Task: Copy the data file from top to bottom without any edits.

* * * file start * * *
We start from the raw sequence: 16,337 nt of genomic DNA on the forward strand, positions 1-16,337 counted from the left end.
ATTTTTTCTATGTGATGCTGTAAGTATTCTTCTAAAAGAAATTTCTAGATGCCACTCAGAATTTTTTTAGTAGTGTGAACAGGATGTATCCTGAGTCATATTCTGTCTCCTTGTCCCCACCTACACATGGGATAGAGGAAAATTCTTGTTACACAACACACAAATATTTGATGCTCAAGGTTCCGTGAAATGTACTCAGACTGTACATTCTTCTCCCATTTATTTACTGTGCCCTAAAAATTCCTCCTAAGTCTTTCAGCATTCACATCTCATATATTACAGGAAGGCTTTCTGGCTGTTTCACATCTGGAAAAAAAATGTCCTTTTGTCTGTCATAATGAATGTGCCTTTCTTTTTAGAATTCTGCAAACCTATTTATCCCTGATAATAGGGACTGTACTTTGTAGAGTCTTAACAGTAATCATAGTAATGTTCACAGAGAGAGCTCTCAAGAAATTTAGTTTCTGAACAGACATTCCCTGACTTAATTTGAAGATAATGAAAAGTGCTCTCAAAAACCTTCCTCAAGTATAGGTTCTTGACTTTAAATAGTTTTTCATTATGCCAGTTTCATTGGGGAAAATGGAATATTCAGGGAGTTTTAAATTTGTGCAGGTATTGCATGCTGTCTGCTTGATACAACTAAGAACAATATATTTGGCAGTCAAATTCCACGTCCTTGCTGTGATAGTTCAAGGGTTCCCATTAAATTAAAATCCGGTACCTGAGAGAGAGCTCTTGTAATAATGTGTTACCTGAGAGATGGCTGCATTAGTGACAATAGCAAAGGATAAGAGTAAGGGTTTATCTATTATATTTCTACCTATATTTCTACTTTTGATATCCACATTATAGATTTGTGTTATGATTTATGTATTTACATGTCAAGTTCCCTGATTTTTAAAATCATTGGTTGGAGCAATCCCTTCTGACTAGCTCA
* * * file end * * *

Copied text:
We start from the raw sequence: 16,337 nt of genomic DNA on the forward strand, positions 1-16,337 counted from the left end.
ATTTTTTCTATGTGATGCTGTAAGTATTCTTCTAAAAGAAATTTCTAGATGCCACTCAGAATTTTTTTAGTAGTGTGAACAGGATGTATCCTGAGTCATATTCTGTCTCCTTGTCCCCACCTACACATGGGATAGAGGAAAATTCTTGTTACACAACACACAAATATTTGATGCTCAAGGTTCCGTGAAATGTACTCAGACTGTACATTCTTCTCCCATTTATTTACTGTGCCCTAAAAATTCCTCCTAAGTCTTTCAGCATTCACATCTCATATATTACAGGAAGGCTTTCTGGCTGTTTCACATCTGGAAAAAAAATGTCCTTTTGTCTGTCATAATGAATGTGCCTTTCTTTTTAGAATTCTGCAAACCTATTTATCCCTGATAATAGGGACTGTACTTTGTAGAGTCTTAACAGTAATCATAGTAATGTTCACAGAGAGAGCTCTCAAGAAATTTAGTTTCTGAACAGACATTCCCTGACTTAATTTGAAGATAATGAAAAGTGCTCTCAAAAACCTTCCTCAAGTATAGGTTCTTGACTTTAAATAGTTTTTCATTATGCCAGTTTCATTGGGGAAAATGGAATATTCAGGGAGTTTTAAATTTGTGCAGGTATTGCATGCTGTCTGCTTGATACAACTAAGAACAATATATTTGGCAGTCAAATTCCACGTCCTTGCTGTGATAGTTCAAGGGTTCCCATTAAATTAAAATCCGGTACCTGAGAGAGAGCTCTTGTAATAATGTGTTACCTGAGAGATGGCTGCATTAGTGACAATAGCAAAGGATAAGAGTAAGGGTTTATCTATTATATTTCTACCTATATTTCTACTTTTGATATCCACATTATAGATTTGTGTTATGATTTATGTATTTACATGTCAAGTTCCCTGATTTTTAAAATCATTGGTTGGAGCAATCCCTTCTGACTAGCTCA